First, it’s important to understand how it works. Ozempic, like most semaglutides, are a once-weekly injectiable medication that helps control blood sugar levels by delaying gastric emptying and slowing down circulating glucose. This mechanism is also what can decrease appetite and increase satiety and fullness after a meal. As a result, patients are able to reduce calorie consumption more easily and thus, lose weight and body fat.
This all sounds great right? Not necessarily.
Ozempic can cause side effects. Aside from the immediate risks of sticking in a needle in your body, there can be other uncomfortable side-effects such as nausea, diarrhea, and vomiting. For some, it can be severe enough for patients to completely stop taking it all together. However, some individuals do build up a tolerance to Ozempic and find that after a few weeks most of these GI issues subside.
Long-term and more serious side-effects of Ozempic include gallbladder disease and gallstones, kidney problems, pancreatitis, and increased risk of thyroid cancer.
Although side-effects are not common, they are a possibility so it’s important to discuss risks with your doctor.
Keep in mind that you’re likely not going to be on Ozempic for the rest of your life so if you lose weight while taking Ozempic and then stop the medication completely, rebound weight gain is probable. Working one-on-one with a dietitian before or while taking this medication can help set you up with the tools you need to sustain healthy eating habits. A dietitian can offer education, guidance, support and accountability so that you can continue to make positive changes and live a healthier lifestyle.
There is a new trending supplement on the market that claims to be a “cure-all” for your health concerns. We did the research so you don’t have to.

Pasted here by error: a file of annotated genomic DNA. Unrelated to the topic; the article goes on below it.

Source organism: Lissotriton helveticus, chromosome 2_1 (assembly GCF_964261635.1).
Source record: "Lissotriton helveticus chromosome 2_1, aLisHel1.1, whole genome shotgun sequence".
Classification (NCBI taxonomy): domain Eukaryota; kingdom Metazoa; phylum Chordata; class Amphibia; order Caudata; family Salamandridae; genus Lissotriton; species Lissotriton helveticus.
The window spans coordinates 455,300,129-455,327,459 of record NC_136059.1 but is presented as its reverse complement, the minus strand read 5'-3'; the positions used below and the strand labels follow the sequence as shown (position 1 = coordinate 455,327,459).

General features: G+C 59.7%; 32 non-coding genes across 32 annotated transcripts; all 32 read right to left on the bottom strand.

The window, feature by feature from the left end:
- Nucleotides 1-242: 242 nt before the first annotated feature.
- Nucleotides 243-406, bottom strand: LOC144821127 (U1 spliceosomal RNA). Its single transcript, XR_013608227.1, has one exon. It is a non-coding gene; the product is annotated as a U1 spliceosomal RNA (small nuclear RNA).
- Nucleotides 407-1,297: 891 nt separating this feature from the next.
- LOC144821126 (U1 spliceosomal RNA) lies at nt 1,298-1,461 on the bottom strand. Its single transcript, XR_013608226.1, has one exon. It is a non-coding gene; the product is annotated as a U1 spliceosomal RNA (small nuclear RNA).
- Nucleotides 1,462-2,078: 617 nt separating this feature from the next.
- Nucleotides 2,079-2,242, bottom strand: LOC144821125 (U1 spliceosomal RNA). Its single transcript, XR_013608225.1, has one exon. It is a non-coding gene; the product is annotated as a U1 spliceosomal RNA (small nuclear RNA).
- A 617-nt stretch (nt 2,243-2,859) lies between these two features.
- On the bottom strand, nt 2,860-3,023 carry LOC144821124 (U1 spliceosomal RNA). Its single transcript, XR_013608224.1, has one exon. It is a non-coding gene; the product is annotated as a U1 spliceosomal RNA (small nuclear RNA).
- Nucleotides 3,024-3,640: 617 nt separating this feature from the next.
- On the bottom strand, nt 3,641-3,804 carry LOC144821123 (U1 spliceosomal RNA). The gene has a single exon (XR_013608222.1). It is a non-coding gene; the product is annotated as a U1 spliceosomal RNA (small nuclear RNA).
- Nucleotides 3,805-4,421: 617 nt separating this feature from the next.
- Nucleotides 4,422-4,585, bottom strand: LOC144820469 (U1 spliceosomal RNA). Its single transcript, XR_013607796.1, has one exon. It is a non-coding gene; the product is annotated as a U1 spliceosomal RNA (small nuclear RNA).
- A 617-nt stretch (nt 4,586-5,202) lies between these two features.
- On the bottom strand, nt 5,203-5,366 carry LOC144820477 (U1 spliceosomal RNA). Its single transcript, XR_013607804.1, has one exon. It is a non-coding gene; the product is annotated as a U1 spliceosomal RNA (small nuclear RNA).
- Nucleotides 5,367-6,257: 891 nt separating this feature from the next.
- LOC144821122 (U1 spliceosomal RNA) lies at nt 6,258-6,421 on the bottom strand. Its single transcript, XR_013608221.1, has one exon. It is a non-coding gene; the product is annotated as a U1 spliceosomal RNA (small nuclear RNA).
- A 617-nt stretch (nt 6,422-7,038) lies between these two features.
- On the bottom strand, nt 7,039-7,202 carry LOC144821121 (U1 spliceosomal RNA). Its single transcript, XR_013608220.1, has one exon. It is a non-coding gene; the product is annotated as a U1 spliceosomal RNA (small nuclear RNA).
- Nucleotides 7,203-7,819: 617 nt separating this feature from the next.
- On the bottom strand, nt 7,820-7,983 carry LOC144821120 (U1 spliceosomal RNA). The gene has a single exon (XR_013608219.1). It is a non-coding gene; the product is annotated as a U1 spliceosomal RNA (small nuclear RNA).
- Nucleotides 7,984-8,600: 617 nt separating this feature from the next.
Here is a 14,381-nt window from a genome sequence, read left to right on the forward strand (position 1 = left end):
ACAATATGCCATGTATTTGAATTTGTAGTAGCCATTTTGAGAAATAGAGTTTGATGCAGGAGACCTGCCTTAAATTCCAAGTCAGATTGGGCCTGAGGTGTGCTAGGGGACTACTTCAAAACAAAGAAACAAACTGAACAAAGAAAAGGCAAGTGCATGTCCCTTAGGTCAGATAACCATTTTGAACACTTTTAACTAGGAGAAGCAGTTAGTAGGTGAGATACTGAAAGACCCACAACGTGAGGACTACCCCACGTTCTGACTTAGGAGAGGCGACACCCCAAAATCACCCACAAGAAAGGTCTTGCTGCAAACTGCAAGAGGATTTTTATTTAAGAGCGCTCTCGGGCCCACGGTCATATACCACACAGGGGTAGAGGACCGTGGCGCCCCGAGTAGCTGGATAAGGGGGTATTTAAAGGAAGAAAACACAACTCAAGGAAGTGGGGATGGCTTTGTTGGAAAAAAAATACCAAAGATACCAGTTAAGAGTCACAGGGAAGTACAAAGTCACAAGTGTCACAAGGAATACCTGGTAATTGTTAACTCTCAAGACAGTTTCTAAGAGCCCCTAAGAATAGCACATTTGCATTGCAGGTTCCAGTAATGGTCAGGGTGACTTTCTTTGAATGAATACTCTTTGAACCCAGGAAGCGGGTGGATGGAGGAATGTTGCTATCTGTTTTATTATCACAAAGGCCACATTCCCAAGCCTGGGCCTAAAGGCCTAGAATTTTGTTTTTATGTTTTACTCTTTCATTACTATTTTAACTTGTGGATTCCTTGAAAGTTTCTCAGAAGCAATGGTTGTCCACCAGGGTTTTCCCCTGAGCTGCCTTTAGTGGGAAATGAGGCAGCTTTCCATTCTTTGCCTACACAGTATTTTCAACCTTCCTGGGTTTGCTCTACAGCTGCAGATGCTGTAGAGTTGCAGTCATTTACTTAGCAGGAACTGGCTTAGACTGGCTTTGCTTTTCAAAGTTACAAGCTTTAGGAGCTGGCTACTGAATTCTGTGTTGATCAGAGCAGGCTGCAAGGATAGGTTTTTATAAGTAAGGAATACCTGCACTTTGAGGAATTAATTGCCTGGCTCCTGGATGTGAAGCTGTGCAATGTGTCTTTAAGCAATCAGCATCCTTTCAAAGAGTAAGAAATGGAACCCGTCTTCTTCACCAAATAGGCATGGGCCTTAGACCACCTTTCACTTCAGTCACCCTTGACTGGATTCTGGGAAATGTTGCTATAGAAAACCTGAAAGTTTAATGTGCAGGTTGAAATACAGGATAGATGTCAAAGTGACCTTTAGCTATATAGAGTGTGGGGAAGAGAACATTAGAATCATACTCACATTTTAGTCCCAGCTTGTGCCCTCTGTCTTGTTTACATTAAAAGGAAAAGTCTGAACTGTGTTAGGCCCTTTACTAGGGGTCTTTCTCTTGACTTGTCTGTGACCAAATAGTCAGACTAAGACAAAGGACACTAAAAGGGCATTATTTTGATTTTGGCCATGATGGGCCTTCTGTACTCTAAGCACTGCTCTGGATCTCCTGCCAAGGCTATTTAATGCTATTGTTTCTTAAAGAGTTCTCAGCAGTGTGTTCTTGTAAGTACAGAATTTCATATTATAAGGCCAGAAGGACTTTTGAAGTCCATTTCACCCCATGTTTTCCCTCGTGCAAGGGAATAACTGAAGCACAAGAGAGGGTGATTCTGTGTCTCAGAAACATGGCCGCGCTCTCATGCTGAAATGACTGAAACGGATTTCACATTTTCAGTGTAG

Sea moss, also known as Irish moss, is a type of seaweed that is often consumed as a supplement. It is a rich source of minerals and vitamins such as iodine, potassium, magnesium, calcium, and iron. Some potential benefits associated with consuming sea moss supplements include:
Supporting thyroid function: Sea moss is a good source of iodine, which is important for proper thyroid function.
Improving digestion: Sea moss contains a type of soluble fiber called mucilage, which acts as a prebiotic to improve gut health and relieve constipation.
Strengthening immunity: Sea moss is rich in antioxidants and anti-inflammatory compounds, which may help bolster immune system and protect against disease.
Supporting heart health: Sea moss is high in potassium, which can help to lower blood pressure and improve cardiovascular health.
Enhancing skin health: Sea moss is rich in minerals that can help to improve skin health and reduce the appearance of wrinkles and fine lines.
It's important to note that more research is needed to confirm these potential benefits and understand the appropriate dosages.
When it comes to supplements, you have to accept the potential rewards with the potential risks:
Seaweed can absorb high amounts of health hazardous heavy metals.
Nutrient composition in sea moss is unpredictable: they depend on the temperature and minerals found in the growing region.
Iodine toxicity could occur if you overconsume sea moss.
If you’re pregnant or breastfeeding, it is not recommended as the effects on your fetus or baby are unknown.
It is ALWAYS crucial to speak with a dietitian or other healthcare professional before taking any new supplements, especially if you have underlying medical conditions.
Make an appointment with us today to sit down and get personalized recommendations.
There are no “good” or “bad” foods. A healthy diet includes a variety of nutrient-dense foods, such as fruits, veggies, whole grains, lean proteins and nuts, but also considers the importance of satisfaction and food enjoyment. All foods can fit into a healthy, balanced eating plan.
If you’re craving chocolate, it’s important to give yourself permission to enjoy real chocolate. If not, this deprivation can lead to an increased urge for certain foods and feeling out of control while eating.
However, if you’re in the market for some additional options to quench a sugar craving while simultaneously introducing more nutrients into your diet, these are some attention-worthy alternatives.
We’ve tried them all and can vouch for their high satisfaction and health score.